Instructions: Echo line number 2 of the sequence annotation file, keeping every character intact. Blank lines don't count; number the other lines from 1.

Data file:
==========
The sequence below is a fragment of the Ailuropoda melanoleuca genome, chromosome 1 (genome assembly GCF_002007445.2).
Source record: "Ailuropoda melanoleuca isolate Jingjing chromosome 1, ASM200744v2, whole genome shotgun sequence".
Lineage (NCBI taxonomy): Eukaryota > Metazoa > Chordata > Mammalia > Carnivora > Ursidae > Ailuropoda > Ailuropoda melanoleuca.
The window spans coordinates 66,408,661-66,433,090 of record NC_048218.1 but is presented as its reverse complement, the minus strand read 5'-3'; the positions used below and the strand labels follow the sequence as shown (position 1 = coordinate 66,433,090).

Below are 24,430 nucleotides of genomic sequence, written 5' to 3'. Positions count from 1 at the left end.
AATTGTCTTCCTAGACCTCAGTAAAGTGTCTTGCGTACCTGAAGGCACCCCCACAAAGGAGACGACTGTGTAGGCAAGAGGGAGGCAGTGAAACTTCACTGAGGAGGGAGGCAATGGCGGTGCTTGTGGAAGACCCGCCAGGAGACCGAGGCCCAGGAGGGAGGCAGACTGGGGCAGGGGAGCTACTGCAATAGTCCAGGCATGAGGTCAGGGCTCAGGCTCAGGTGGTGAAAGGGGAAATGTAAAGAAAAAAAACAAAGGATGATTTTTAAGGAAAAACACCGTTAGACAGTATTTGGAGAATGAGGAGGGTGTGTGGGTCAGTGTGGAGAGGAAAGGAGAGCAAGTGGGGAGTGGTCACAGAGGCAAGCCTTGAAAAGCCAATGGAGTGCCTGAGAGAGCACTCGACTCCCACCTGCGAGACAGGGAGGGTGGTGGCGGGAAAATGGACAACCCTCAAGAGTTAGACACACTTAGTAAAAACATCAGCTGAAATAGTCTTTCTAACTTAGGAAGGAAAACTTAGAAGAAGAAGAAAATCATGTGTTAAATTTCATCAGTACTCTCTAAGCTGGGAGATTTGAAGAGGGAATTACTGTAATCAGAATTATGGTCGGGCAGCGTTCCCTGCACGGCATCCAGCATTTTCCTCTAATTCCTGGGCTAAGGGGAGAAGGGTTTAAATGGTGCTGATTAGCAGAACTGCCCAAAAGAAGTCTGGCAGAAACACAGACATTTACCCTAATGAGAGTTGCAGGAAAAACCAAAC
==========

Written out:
Source record: "Ailuropoda melanoleuca isolate Jingjing chromosome 1, ASM200744v2, whole genome shotgun sequence".